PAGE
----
Palestine Rejects Israel’s Decision to Expand Gun Permits Eligibility

(THIS ARTICLE IS COURTESY OF THE SAUDI NEWS AGENCY ASHARQ AL-AWSAT)

 

Middle East

Palestine Rejects Israel’s Decision to Expand Gun Permits Eligibility

Ramallah– Israeli Public Security Minister Gilad Erdan decided to expand gun permit eligibility in the occupied territories, creating additional concern among Palestinian officials amid fears of rising executions of Palestinians.

Erdan has claimed the decision is necessary for the security forces to be able to respond immediately to terrorist operations. The new gun license eligibility extends to include all former Israeli soldiers entitling them to carry a firearm.

Palestinian Ministry of Foreign Affairs and Expatriates condemned the decision to expand gun permits, saying such a step represents a serious escalation by Israeli occupation forces regarding field executions policy which enables Israeli elements to shoot Palestinian people based on weak allegations.

The statement added that the decision reflects extremism, racism and hatred of Israeli society and its political and security leadership. It is the result of the wide incitement campaign carried out by the extremist right wing ruling party.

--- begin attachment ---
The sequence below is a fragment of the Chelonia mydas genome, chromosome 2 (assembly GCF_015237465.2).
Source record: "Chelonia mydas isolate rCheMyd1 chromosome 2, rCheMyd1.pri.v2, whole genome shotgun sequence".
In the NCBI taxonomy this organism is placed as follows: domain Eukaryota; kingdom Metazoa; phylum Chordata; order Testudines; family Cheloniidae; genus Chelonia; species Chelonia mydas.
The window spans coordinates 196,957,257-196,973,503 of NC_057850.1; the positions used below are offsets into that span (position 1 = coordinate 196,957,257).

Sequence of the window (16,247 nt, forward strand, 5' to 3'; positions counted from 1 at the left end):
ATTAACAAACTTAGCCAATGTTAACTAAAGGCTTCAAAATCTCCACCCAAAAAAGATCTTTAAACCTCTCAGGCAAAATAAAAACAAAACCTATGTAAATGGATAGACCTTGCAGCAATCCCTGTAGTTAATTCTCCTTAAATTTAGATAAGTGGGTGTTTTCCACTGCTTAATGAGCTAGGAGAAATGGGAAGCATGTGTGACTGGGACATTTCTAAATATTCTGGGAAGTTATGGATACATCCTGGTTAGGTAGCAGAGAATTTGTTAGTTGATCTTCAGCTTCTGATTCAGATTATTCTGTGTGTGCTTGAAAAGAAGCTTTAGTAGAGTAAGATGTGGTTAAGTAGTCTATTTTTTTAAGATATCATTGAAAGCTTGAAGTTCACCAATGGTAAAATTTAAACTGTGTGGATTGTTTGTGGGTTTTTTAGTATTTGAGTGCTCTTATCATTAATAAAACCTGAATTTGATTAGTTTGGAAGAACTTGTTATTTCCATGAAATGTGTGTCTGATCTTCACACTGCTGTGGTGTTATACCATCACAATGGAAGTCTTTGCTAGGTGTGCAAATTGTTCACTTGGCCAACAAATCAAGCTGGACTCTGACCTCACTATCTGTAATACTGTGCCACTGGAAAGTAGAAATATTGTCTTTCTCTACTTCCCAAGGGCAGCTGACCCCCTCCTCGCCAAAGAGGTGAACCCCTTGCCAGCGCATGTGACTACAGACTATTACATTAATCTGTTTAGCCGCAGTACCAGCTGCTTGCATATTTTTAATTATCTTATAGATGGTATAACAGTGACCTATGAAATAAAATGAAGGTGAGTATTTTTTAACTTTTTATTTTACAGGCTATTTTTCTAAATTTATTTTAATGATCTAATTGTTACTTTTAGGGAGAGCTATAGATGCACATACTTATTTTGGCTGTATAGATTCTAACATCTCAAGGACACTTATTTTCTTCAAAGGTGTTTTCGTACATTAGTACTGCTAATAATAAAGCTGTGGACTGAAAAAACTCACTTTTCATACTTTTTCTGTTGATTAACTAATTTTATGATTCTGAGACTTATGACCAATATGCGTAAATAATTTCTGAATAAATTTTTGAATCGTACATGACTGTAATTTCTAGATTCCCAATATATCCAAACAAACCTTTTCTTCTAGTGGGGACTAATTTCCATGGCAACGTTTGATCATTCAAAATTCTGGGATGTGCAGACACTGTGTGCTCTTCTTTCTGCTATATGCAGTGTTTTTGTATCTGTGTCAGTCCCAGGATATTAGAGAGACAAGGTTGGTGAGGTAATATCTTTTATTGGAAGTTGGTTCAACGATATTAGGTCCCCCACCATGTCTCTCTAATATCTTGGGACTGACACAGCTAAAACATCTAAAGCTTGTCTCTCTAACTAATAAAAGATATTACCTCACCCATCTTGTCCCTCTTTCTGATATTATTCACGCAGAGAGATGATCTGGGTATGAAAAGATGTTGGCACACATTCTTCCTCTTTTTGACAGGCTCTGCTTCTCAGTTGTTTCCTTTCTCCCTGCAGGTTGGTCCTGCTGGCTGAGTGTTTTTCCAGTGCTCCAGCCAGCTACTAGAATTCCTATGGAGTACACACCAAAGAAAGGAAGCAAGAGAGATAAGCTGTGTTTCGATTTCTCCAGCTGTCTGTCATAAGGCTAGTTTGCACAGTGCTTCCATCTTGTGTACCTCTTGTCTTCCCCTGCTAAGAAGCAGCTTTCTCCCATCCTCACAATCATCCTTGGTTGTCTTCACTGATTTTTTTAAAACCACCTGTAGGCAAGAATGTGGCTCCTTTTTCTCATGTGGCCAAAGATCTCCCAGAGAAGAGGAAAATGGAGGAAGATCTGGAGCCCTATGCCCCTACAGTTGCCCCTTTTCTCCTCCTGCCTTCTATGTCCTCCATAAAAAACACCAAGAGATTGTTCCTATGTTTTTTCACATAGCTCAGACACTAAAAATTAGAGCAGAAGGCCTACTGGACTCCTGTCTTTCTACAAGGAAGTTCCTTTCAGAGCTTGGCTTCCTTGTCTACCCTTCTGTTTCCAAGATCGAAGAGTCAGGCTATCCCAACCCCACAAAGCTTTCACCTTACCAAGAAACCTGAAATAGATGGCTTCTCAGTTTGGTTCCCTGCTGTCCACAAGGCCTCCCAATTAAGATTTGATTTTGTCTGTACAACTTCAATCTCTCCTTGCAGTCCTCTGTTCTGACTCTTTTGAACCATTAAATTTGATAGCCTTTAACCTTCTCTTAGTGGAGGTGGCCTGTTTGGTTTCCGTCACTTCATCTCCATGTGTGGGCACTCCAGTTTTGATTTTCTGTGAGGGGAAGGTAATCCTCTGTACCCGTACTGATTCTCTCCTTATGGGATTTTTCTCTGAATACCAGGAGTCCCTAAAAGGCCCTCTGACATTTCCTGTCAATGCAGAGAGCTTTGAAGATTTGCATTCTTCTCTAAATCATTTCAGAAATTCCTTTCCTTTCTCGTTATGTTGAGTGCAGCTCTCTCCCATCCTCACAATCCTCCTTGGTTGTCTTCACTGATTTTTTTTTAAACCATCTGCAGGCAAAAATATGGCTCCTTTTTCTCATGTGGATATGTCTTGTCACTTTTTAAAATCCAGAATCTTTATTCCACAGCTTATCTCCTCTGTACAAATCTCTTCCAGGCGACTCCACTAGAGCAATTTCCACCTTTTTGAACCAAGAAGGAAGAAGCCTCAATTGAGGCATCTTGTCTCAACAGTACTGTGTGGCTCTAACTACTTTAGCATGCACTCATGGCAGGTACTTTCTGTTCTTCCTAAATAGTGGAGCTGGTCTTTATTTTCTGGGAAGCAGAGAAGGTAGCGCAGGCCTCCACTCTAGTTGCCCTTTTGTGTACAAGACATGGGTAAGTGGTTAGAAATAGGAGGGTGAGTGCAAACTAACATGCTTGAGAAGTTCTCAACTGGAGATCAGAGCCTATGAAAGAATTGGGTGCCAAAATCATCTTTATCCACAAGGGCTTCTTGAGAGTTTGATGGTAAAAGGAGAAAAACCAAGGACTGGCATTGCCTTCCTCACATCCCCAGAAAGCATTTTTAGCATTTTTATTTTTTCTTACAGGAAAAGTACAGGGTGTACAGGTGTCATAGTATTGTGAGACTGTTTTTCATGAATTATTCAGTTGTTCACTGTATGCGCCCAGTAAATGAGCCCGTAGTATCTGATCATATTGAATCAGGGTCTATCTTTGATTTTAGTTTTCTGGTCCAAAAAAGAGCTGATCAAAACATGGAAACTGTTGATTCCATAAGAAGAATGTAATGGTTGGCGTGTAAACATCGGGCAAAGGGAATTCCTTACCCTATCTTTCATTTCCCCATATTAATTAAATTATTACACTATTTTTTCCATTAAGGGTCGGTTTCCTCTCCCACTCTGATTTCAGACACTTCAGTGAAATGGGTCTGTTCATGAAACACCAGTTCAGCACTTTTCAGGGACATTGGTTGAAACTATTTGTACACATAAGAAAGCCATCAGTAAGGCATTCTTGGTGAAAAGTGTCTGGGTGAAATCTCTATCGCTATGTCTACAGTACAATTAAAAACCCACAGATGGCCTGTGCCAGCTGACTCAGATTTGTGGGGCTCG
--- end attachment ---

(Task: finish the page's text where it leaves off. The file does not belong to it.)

Israel Hayom newspaper said Erdan intends to confront attacks carried out by Palestinians since October 2015, when al-Quds Intifada was first launched.

The newspaper explained that the minister also wanted security forces to quickly respond in the event of a terror attack.

“I decided to switch to a balancing policy. It’s a matter of public interest: When a trained and armed individual is at the scene of a terror attack, we can see the difference. This saves human lives,” Erdan declared.

Over the past two years, a rising number of Israelis have rushed to official institutions to issue gun permits.

The Palestinian ministry held the Israeli government led by Prime Minister Benjamin Netanyahu fully responsible for the decision and its disastrous consequences.

It called on human rights organizations to consider such a dangerous decision and to take serious action to uncover and denounce this policy which leads to deadly acts against the Palestinian people.